isn’t scheduled to release the iPhone 3.0 until Wednesday, but like a lot of Apple watchers, I’ve been living with the Gold Master version for the past week. (It’s available on the Web if you know where to look.)
The new firmware is a significant improvement over the old, but not in the ways I had expected. Cut & paste — the feature I’d lobbied for most heavily — can be a lifesaver, but it’s not something I’ve used a lot so far. Ditto for landscape e-mail.
On the other hand, I find myself depending heavily on features I’d never thought much about — like Safari’s new password autofill.
Apple’s list of the top 20 new features of the iPhone 3.0 — starting with Cut, Copy & Paste and Landscape Keyboard — are listed on its website.
These, however, are the features that have been getting the heaviest use around my house:
- E-mail search. Spotlight search, which lets you search the entire contents of your iPhone, has been getting the most attention. But what I’ve been using most is the search bar that appears at the top of my e-mail inbox. If what I want to find isn’t among the 50 e-mails stored on my iPhone, the search engine digs into the thousands of stored on my server and starts working its way through those.
- Safari autofill. Any browser worth its salt ought to be smart enough to remember the name and password you use on the sites you go to most often. I don’t know why this wasn’t available on the iPhone from Day 1, but now that it is I find myself visiting sites I had avoided because I was either too lazy to enter the password or too absent-minded to remember it.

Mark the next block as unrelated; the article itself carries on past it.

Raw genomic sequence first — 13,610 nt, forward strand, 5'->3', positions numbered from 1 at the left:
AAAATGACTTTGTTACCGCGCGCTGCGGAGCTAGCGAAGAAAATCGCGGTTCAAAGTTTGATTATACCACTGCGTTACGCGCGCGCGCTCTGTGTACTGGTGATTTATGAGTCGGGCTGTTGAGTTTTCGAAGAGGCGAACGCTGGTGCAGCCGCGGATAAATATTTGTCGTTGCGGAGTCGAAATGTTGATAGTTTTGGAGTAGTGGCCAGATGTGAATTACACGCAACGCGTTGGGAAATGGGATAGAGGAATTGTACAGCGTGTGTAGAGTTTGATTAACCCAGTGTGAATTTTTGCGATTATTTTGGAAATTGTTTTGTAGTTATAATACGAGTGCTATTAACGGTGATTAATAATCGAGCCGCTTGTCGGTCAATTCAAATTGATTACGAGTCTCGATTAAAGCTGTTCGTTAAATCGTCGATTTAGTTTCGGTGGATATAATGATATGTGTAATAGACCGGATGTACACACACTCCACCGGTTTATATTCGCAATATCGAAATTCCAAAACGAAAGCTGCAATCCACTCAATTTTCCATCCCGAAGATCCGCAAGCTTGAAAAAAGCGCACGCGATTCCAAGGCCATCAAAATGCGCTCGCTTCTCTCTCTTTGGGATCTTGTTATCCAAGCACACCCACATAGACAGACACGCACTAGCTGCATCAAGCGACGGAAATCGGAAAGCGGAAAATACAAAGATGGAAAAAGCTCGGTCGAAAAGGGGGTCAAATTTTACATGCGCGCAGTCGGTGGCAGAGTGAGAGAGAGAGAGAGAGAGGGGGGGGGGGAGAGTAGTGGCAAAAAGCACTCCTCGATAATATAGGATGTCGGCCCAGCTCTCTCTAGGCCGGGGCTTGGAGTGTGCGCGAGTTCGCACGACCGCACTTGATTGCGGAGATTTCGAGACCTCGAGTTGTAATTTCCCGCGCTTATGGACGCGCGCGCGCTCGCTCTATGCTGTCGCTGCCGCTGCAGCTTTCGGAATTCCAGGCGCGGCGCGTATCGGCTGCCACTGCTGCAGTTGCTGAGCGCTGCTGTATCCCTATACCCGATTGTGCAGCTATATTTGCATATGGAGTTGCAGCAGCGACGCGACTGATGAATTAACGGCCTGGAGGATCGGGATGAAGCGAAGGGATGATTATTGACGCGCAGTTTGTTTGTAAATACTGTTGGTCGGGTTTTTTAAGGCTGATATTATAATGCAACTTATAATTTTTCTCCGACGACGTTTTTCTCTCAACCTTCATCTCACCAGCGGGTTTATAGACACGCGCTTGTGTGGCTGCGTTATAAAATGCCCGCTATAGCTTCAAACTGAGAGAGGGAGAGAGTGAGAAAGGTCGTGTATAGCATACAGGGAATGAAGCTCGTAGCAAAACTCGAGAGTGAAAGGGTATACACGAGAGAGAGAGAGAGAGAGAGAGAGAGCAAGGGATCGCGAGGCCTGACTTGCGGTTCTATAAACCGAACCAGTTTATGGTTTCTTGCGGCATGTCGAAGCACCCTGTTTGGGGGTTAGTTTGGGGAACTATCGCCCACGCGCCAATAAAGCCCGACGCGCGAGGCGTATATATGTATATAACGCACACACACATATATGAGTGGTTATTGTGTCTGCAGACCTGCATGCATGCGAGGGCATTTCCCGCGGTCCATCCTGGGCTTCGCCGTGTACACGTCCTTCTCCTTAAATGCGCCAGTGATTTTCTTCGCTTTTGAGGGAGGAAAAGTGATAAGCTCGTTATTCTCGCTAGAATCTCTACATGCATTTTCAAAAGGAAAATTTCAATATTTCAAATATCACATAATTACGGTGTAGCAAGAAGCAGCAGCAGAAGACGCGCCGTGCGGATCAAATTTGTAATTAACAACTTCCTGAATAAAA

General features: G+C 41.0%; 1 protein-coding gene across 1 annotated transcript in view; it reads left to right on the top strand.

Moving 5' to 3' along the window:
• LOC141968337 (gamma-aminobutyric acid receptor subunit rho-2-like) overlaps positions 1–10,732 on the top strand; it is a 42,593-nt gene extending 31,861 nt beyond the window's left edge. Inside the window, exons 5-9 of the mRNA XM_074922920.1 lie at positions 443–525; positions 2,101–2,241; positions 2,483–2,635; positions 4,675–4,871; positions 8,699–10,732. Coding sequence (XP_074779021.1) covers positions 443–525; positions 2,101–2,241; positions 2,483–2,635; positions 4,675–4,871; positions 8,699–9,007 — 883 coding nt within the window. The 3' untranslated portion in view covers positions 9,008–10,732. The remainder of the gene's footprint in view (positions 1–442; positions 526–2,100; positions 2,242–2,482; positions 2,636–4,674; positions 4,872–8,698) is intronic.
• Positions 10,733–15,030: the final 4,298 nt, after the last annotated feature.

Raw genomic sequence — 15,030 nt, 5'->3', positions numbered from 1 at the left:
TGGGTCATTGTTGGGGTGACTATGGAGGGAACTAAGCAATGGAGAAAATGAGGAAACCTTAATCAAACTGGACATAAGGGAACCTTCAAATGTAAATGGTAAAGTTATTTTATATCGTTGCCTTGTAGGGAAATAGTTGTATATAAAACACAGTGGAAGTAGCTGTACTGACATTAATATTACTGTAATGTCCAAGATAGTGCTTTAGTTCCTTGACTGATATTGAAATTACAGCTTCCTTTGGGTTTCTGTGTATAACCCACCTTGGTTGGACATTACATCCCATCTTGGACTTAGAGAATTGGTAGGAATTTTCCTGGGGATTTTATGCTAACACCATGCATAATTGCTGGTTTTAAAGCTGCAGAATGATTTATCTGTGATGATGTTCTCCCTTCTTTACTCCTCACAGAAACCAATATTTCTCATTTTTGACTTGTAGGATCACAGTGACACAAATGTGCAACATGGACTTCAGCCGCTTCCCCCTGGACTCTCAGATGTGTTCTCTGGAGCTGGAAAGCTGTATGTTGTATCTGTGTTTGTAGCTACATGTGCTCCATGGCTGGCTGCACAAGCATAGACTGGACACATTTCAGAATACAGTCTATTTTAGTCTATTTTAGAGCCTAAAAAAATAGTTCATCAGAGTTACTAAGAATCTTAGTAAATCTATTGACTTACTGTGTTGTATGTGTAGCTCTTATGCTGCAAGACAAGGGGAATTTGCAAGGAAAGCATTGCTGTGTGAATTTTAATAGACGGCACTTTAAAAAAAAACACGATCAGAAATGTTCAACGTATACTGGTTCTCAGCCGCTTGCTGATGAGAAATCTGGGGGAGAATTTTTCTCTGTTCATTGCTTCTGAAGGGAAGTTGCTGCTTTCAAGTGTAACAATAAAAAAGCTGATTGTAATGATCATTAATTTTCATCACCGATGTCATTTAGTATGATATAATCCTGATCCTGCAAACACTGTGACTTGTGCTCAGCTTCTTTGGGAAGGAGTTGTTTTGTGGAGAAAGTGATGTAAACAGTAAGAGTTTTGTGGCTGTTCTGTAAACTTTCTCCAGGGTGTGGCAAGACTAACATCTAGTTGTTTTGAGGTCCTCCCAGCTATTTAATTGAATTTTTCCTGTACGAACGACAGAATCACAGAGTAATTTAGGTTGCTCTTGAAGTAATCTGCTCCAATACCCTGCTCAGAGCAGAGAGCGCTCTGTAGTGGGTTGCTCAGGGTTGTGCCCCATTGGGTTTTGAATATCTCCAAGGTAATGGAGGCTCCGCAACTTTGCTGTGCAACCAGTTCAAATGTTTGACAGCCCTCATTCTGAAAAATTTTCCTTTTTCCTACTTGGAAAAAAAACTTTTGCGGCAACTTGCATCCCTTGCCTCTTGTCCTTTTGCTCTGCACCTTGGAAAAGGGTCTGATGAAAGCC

- Automatic Wi-Fi login. This is a real timesaver if you spend a lot of your life in airports, Starbucks (SBUX) and other places with Wi-Fi hotspots that refuse to remember your mobile device from one location to another.
- Find My iPhone. I haven’t really needed this yet — I’m pretty good about keeping my cellphone close at hand — but this is the feature I demonstrate the most because it’s just so cool. If you have a Mobile Me account and you misplace your iPhone, you can see the phone’s location on a Google (GOOG) map and send it a pinging noise and a “please return me” message. If it’s lost or stolen for good, you can hit a kill button and remotely wipe all your data — passwords, secret phone numbers, embarrassing photos, etc. If the iPhone comes back home, just plug it into your computer and all your data will be restored.
I have two complaints with Find My iPhone, however: 1) it’s turned off by default, something a lot of users probably won’t discover until they’ve lost their phones and it’s too late to turn it on, and 2) for reasons I don’t understand, it only displays the iPhone’s location within a one-block radius. See below:
Between Wi-Fi triangulation and GPS, Mobile Me ought to be able to locate the device to within a few yards. Seems like an easy fix. I’ll be watching for it when iPhone 3.0 goes live officially on Wednesday June 17. The new iPhone 3G S arrives two days later.